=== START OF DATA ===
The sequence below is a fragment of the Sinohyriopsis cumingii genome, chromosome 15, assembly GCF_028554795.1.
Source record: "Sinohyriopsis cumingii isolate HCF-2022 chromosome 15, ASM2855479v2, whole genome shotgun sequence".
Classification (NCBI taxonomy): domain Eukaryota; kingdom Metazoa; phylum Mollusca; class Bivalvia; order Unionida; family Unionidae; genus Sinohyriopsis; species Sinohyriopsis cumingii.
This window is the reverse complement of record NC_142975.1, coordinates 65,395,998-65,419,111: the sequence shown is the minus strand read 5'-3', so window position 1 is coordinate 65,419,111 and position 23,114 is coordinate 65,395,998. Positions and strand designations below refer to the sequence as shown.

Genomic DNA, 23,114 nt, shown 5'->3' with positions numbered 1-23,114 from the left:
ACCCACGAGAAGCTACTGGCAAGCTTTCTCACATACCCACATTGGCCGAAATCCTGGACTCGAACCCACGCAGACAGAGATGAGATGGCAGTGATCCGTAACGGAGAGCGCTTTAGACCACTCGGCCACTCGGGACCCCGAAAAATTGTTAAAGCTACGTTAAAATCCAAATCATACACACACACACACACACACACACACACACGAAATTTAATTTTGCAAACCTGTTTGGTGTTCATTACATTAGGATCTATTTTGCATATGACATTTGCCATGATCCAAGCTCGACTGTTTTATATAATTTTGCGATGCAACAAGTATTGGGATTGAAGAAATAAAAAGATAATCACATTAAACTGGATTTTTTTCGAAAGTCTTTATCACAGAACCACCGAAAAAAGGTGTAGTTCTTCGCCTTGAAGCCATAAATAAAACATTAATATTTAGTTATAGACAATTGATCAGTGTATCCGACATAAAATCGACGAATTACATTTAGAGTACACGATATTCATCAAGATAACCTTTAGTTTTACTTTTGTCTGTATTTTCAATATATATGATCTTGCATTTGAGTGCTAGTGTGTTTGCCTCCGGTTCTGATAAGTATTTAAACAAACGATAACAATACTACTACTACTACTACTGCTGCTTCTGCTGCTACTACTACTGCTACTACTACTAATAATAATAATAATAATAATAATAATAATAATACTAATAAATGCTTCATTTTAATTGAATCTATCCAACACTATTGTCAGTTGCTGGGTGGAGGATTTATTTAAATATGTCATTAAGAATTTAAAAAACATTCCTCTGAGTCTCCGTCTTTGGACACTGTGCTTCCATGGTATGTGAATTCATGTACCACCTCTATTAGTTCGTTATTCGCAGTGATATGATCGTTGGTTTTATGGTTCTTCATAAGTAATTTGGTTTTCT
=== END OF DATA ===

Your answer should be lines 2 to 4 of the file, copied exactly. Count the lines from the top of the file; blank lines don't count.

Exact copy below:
Source record: "Sinohyriopsis cumingii isolate HCF-2022 chromosome 15, ASM2855479v2, whole genome shotgun sequence".
Classification (NCBI taxonomy): domain Eukaryota; kingdom Metazoa; phylum Mollusca; class Bivalvia; order Unionida; family Unionidae; genus Sinohyriopsis; species Sinohyriopsis cumingii.
This window is the reverse complement of record NC_142975.1, coordinates 65,395,998-65,419,111: the sequence shown is the minus strand read 5'-3', so window position 1 is coordinate 65,419,111 and position 23,114 is coordinate 65,395,998. Positions and strand designations below refer to the sequence as shown.